It remains to be seen how opposition efforts will play out against the $2.5 million the construction industry has already poured into convincing voters the new tax will create jobs and improve safety. (They have an additional $1.7 million remaining in their coffers for the “final push,” the Associated Press reports.) Missourians for Better Transportation Solutions has raised only $26,000 — enough for a single mailer. Even so, a number of politicians, including a large portion of the St. Louis Board of Aldermen, have allied themselves with the opposition.

In the Kansas City Star this week, State Senator John Lamping called the proposal a “grab” by “special interest groups.”

“The tax is cynical,” he said. “The proponents assume you’re not paying attention.”

It will be interesting to see if they’re right.

5 thoughts on Will Missouri Voters Go Along With the Highway Lobby’s Money Grab?

  1. Finally an article that makes the NO case for people who favor transportation investments — just in the right way. Great blog post.

  2. I know that Streetsblog doesn’t generally go the party-political route… but it most definitely applies in Missouri. St. Louis and Kansas City need better transit, and are Democratic; the rest of the state is suburban-to-rural, reliant on roads, and Republican. This is coming up in 2014, an off-year election, meaning poorer, Democratic voters turn out less reliably than they do in a national election. They’ve set the conditions up pretty well for approval.

  3. “The Missouri Bike Federation came out in favor because it would represent the state’s first dedicated funding for biking and walking, and the state promised funding for a number of trail projects.”

    Since your summary of our position seriously distorts it, let me point people to our full article on the subject:


    And our full multi-year coverage of this issue as we have been in the middle of coordinating the statewide effort to fully incorporate biking and walking into MoDOT’s funding, planning, and policies:


    If I might explain our position in greater detail:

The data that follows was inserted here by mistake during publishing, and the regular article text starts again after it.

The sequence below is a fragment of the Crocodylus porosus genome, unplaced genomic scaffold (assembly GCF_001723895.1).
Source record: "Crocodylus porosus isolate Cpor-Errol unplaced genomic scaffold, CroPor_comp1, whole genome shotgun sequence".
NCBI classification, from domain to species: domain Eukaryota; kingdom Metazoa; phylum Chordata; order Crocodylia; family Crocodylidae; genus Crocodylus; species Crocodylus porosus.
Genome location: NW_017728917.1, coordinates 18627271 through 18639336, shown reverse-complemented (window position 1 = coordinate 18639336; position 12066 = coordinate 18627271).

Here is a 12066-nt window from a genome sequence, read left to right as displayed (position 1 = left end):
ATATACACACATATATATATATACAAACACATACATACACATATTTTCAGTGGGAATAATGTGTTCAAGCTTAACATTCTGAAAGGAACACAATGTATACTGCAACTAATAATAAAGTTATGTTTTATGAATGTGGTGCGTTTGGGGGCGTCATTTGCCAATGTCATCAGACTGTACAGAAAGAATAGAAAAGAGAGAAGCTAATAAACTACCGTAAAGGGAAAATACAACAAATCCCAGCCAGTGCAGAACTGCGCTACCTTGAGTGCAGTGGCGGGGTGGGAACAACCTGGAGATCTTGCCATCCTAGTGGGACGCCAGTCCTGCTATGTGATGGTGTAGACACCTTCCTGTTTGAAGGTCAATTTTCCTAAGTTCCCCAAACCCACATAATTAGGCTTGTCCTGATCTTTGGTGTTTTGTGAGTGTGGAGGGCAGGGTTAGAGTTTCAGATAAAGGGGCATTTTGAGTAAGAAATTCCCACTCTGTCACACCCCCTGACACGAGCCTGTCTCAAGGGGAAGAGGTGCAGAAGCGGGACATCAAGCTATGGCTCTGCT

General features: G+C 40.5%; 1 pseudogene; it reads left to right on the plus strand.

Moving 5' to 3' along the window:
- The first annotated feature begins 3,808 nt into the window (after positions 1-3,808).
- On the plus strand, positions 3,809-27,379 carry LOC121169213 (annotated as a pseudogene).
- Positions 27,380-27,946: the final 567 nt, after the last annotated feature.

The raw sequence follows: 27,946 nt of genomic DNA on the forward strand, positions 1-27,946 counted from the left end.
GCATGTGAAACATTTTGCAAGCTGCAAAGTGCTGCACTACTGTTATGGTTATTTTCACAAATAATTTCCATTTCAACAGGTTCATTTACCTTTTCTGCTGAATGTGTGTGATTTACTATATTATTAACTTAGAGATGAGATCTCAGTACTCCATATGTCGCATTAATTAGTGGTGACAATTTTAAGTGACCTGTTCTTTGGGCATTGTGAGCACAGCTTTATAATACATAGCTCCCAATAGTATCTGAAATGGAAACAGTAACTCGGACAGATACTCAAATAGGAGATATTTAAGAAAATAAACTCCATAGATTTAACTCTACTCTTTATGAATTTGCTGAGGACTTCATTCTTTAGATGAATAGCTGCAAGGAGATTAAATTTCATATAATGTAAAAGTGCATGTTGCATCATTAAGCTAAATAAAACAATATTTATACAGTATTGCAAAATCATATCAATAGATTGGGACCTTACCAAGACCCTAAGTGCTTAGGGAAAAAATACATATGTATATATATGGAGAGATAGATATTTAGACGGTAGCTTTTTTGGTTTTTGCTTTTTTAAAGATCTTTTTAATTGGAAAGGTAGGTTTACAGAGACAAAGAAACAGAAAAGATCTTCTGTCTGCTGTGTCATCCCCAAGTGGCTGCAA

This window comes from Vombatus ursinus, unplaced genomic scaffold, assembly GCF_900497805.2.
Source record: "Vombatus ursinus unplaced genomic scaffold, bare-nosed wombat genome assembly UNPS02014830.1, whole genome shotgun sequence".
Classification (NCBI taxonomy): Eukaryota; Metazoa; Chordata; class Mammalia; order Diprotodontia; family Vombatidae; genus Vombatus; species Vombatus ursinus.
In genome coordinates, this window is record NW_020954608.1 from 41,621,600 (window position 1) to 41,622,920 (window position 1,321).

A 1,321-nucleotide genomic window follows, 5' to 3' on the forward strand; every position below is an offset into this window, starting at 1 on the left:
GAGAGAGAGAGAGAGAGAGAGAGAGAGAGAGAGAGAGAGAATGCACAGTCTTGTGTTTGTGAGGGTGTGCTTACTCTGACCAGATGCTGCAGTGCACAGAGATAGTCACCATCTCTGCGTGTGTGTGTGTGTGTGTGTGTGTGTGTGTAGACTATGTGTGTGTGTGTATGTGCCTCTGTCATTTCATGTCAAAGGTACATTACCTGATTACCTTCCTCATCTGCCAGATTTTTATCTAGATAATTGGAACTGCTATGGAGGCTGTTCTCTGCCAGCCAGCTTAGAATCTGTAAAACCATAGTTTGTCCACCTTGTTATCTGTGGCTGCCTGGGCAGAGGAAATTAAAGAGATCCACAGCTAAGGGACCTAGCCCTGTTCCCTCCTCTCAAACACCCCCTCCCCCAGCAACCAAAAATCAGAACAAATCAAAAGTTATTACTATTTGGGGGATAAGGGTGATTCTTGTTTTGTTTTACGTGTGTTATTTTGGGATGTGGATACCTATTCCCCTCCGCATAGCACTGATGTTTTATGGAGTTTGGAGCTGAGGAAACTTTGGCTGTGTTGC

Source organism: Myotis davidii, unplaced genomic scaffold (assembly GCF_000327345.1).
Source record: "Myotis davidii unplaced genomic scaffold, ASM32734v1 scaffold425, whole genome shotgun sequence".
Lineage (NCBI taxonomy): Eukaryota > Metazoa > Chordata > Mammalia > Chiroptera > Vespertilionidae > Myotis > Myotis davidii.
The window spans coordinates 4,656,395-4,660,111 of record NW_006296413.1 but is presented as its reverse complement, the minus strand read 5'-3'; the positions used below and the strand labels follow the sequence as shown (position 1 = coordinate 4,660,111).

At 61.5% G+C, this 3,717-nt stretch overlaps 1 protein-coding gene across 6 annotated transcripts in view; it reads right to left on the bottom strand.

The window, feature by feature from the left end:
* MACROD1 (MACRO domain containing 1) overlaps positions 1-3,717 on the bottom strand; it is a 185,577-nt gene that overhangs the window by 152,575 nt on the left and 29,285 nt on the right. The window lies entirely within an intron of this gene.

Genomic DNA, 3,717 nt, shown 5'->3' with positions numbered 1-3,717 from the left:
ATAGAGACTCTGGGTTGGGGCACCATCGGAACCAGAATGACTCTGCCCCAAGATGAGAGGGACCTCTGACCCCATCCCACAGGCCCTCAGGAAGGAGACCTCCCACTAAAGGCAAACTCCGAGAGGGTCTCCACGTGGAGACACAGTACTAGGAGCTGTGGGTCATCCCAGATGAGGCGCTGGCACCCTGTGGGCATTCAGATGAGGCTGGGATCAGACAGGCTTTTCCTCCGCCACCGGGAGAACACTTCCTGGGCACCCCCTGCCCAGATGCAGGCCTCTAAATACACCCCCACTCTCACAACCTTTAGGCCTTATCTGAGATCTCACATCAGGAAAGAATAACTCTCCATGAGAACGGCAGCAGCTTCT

1. Amendment 7 changes the Missouri Constitution to allow state funding of bicycle, pedestrian, and transit projects–for the first time in history.

    This is by far the most significant issue. Spending of state road fund dollars on biking, walking, or transit has literally been prohibited by the state constitution for the better part of a century. Missourians bike and walk about half the national average, and the constitutional prohibition on spending is the one single most important reason why.

    Amendment 7 represents the first opportunity we have had in a generation to change this.

    2. Amendment 7 puts the emphasis on safety, creating better transportation options such as biking and walking, and maintaining, rather than expanding, our state’s highway system.

    It doesn’t go all the way that many of us would like, but it still represents major, major progress for Missouri in all of these areas. See our summary of the state’s new transportation plan that incorporates these elements here:


    3. There are in fact not just a couple of “trail projects” but some truly major investments in biking, walking, and transit–including over $100 million in pedestrian and nonmotorized transportation improvements in St Louis, incorporation of regional Gateway Bike Plan elements in all road & highway projects in the St Louis region, over $150 million in transit for the Kansas City area, $60 million for bike/ped in the Kansas City area, funding for transit in all parts of the state, funding for sidewalks & sidewalk improvements on MoDOT roads in numerous cities around the state, funding for competitive nonmotorized grant programs in a large number of the rural areas of the state, a step up in the degree of accommodation for biking & walking on all state road projects, etc etc etc.